AllegiantPossibly a strong finish for the Divergent Games! Of course, we won’t know just how well it finishes until the second part. Surprisingly, The Divergent Series: Allegiant part 1 provides fans with a good start to a well-executed conclusion. After the weak sequel, it was quite unexpected that the series would begin to complete this YA series on such a high note. Unlike the disappointing conclusion of The Hunger GamesAllegiant brings back your favorite characters you love and love to hate in a very satisfying ending in the dystopian adventure to rescue a people from themselves. At the end of the day, the Divergent series will never be as successful or generate the same fandom as The Hunger Games; but simply comparing the last two films in both franchises, this is clearly the superior finish (or should be). Although Roth’s socio-political themes and subtext were fairly clear, all be it still weak, in the first two films, the message is a little vague and incoherent in Allegiant. Two YA franchises down and one to go. We will just have to see what lies in store for the Maze Runner series. Just like the Divergent series has a week middle, hopefully the weak sequel in The Maze Runner will pave the way for a strong conclusion as well. One thing is for sure, Allegiant contains far more action than the previous films which almost makes the weak and still completely explained plot worth the approximate 2-hour run time.

The first part of the final chapter in the Divergent Series takes us beyond the wall into a desolate wasteland. Follow Beatrice/Tris (Shailene Woodley), Four (Theo James), Caleb (Ansel Elgort), Peter (Miles Teller), and Christina (Zoe Kravitz) as they embark on a journey to seek help from the outside in order to stop the civil war in dystopian Chicago (or modern day Detroit). With newly asserted leader of the faction less system Evelyn (Naomi Watts) and Amity turned Allegiant leader Johanna (Octavia Spencer) at odds with one another, war is brewing in the streets and all hell is about to break loose. Barely escaping Evelyn’s security team, Tris and her band are rescued by a team from an organization of pure bloods who oversees the “Chicago Experiment.” This group of researchers and scientists led by David (Jeff Daniels) recruits Tris and her team to develop a plan to save Chicago, or so they think. When Four discovers what is really going on, he must convince Tris and the rest of her band of rebels to make right what is going incredibly wrong.

For me, and I am sure other critics, analyzing this particular series, The Hunger Games, and Maze Runner gets boring. Because, for the most part, they all have the same plot, same fallacies, and similar subtext. They are all extremely socio-political methods to spread the message that only teenagers are special and are capable of saving the world from corrupt adults. Although these movies are aimed at Generation Z (anyone born after 1995), they still attract attention from Y/Millennials (~1982-1994) and Generation Xers (~1965-1981). That is important because Generation Z does not have the spending power that generations X and Y do. In order to maximize the income potential of the films, the studios have to appeal to Generation Zers in such a way that it will also bring their Millennial friends and potentially Generation X parents. Since schools are constantly preaching the message that teenagers are the future, they are special, and uncontaminated by the greed of the world, it makes sense to create films based on books that carry that theme. The negative side effect to this approach is creating a generation(s) that automatically distrust adults and their respective decisions regarding the environment, politics, and society. Just as Allegiant depicts what happens when there is such great division among a people who view the approach to peace so very differently will devolve into a war-like state, it’s entirely possible that reinforcing this division between Generation Z and X/Y could symbolically arrive at the same precipice.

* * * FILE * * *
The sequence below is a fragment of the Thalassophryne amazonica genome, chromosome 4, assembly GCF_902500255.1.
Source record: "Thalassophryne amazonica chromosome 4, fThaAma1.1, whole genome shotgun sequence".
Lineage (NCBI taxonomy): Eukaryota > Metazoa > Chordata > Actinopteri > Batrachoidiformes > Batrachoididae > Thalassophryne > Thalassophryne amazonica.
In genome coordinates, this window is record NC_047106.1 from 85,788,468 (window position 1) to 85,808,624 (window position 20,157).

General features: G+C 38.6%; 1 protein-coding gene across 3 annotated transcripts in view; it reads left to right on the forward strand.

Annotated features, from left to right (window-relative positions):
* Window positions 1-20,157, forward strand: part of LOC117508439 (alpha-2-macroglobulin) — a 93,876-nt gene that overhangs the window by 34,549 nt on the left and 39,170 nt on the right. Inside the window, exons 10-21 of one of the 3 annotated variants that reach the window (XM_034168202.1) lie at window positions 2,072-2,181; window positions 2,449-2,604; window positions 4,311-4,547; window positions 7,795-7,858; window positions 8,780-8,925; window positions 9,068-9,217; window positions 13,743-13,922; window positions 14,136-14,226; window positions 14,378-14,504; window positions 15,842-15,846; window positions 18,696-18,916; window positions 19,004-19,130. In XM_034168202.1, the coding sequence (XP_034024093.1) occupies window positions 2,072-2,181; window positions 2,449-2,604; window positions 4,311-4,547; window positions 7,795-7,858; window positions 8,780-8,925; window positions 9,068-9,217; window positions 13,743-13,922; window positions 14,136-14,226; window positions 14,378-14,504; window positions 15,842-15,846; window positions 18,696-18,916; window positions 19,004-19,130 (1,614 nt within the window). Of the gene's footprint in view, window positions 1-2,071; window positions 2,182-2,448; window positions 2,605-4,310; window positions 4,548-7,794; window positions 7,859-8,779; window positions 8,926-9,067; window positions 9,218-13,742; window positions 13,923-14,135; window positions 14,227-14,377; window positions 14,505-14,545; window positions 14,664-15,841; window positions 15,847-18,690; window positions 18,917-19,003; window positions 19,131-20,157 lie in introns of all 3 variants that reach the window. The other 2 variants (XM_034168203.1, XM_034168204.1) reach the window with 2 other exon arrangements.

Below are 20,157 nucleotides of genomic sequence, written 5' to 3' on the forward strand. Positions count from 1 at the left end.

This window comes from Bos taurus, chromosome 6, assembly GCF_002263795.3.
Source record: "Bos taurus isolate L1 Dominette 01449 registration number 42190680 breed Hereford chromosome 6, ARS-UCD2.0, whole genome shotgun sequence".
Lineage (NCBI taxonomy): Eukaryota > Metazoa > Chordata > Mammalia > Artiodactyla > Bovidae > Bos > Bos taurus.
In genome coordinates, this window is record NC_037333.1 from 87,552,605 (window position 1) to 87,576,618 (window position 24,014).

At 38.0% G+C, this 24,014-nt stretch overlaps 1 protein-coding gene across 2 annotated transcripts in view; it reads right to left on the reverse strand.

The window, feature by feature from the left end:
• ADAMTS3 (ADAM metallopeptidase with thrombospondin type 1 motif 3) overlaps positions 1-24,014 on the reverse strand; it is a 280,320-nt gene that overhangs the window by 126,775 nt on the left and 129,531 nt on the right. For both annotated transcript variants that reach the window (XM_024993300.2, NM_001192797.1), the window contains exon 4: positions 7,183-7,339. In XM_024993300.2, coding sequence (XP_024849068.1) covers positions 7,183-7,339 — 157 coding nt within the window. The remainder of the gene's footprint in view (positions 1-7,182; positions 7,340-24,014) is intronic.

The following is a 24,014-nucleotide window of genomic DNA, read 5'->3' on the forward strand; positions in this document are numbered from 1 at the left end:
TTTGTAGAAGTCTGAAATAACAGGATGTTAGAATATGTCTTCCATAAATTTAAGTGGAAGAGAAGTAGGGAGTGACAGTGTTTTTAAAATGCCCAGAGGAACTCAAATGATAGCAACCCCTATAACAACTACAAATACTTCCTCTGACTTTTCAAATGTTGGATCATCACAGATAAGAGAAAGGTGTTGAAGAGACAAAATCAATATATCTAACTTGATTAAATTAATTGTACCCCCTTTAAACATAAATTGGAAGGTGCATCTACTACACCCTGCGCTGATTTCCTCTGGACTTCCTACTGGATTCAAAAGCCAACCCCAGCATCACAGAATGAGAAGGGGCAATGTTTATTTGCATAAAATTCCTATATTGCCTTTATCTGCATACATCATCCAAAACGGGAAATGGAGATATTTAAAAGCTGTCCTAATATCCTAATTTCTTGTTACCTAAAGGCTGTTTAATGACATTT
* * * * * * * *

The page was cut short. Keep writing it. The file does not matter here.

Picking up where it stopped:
The production value and design in Allegiant definitely outshines the prior two installments. That is important due to the fact that Roth’s political subtext definitely becomes a little muddled in this last chapter. Although there is definitely way too much cheesy CGI, it is far less than the previous film. And other than some of the outlandish technology used in the story, for the most part, the defense, security, and surveillance technology used by the various characters makes sense and is perfectly believable in their universe. There is even a real reference to 21st century earth’s scientists experimenting with the human genome. That helps to create a sense of futuristic realism in the Divergent universe. One of the biggest problems I have with the plot is the still unexplained history of how exactly the Chicago experiment began. Perhaps the director and writers did not feel it was necessary to provide a clear history through character exposition, but I am still a little confused as to how the Pure Bloods and Damaged became so incredibly separate. Another thing, if there are thousands (if not millions) of Pure Bloods in existence, then why use the Chicago Experiment as a method to see if a Pure Blood can be born out of all of it??? I guess that is why it’s not worth overly analyzing films such as this one.

For what it’s worth, Allegiant is an exciting start to the last chapter in the Divergent Series! Far more entertaining than the last one. If you were disappointed by Mockingjay Part 2 than rest assured that you will definitely enjoy the conclusion of this franchise. Not a bad way to spend your Spring Break or an afternoon over the weekend. But, I wouldn’t bother seeing this film in IMAX or 3D. However, I can see some benefit to the experience of this film by watching it in a D-Box auditorium.